Ford library is a window on his unique legacy





ANN ARBOR, MICH. — If David A. Horrocks could point to a favorite historical gem housed inside the Gerald R. Ford Presidential Library, it would be this: a single sheet of paper, outlining a 1975 senior staff meeting.

Ford had called the aides into the Oval Office to iron out key staff changes.

Donald H. Rumsfeld would become secretary of Defense. Dick Cheney would be named chief of staff. George H.W. Bush would "replace Bill Colby at CIA."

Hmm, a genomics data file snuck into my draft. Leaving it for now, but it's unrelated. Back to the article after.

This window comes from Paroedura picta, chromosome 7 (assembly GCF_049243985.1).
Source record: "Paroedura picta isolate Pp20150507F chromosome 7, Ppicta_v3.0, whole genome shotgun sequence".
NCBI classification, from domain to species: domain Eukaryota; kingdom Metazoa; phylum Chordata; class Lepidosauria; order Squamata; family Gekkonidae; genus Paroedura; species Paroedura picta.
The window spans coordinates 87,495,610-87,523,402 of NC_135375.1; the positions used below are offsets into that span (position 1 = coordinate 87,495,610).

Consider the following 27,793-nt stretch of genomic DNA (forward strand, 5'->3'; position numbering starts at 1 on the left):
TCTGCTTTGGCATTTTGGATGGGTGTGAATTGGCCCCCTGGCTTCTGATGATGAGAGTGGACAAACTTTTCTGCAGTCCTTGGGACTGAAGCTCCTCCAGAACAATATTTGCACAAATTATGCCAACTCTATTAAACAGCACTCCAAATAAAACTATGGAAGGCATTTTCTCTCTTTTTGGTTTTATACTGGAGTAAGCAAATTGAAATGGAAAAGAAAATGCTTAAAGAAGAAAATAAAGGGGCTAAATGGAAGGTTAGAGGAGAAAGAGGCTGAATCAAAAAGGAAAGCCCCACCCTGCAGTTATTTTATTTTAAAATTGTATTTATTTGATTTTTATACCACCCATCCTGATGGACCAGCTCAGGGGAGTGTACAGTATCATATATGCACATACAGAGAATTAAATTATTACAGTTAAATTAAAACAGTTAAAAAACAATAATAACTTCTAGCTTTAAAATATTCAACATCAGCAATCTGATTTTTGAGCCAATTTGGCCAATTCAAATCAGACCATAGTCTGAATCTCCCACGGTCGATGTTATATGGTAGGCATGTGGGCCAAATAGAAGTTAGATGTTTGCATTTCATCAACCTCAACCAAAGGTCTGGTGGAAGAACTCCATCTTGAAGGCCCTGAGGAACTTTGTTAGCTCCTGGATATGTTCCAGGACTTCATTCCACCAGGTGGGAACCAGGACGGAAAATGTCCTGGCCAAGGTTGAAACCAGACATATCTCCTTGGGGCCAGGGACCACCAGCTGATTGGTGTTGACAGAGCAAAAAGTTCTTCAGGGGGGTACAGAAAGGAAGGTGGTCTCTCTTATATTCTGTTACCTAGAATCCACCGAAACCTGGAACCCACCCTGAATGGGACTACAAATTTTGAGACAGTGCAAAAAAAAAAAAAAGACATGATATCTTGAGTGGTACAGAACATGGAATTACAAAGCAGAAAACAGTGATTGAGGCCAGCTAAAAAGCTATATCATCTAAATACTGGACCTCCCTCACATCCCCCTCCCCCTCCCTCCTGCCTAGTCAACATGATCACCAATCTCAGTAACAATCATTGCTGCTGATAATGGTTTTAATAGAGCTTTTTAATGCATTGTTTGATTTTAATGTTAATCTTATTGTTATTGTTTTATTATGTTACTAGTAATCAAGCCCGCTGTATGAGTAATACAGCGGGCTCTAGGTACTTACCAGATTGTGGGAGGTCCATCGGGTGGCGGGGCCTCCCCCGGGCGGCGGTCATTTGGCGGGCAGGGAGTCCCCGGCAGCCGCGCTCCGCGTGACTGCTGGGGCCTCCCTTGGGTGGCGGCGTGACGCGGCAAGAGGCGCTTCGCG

"It's the future unfolding," said Horrocks, the library's supervisory archivist who has worked with the collection since it arrived here in 1977. "To search through these papers is the closest thing most people will ever get to sitting in the same room with the former president."

Inside a modest brick building on the University of Michigan's North Campus rests the world's preeminent collection of Ford's papers, a treasure trove of documents from one of the country's most tumultuous periods.



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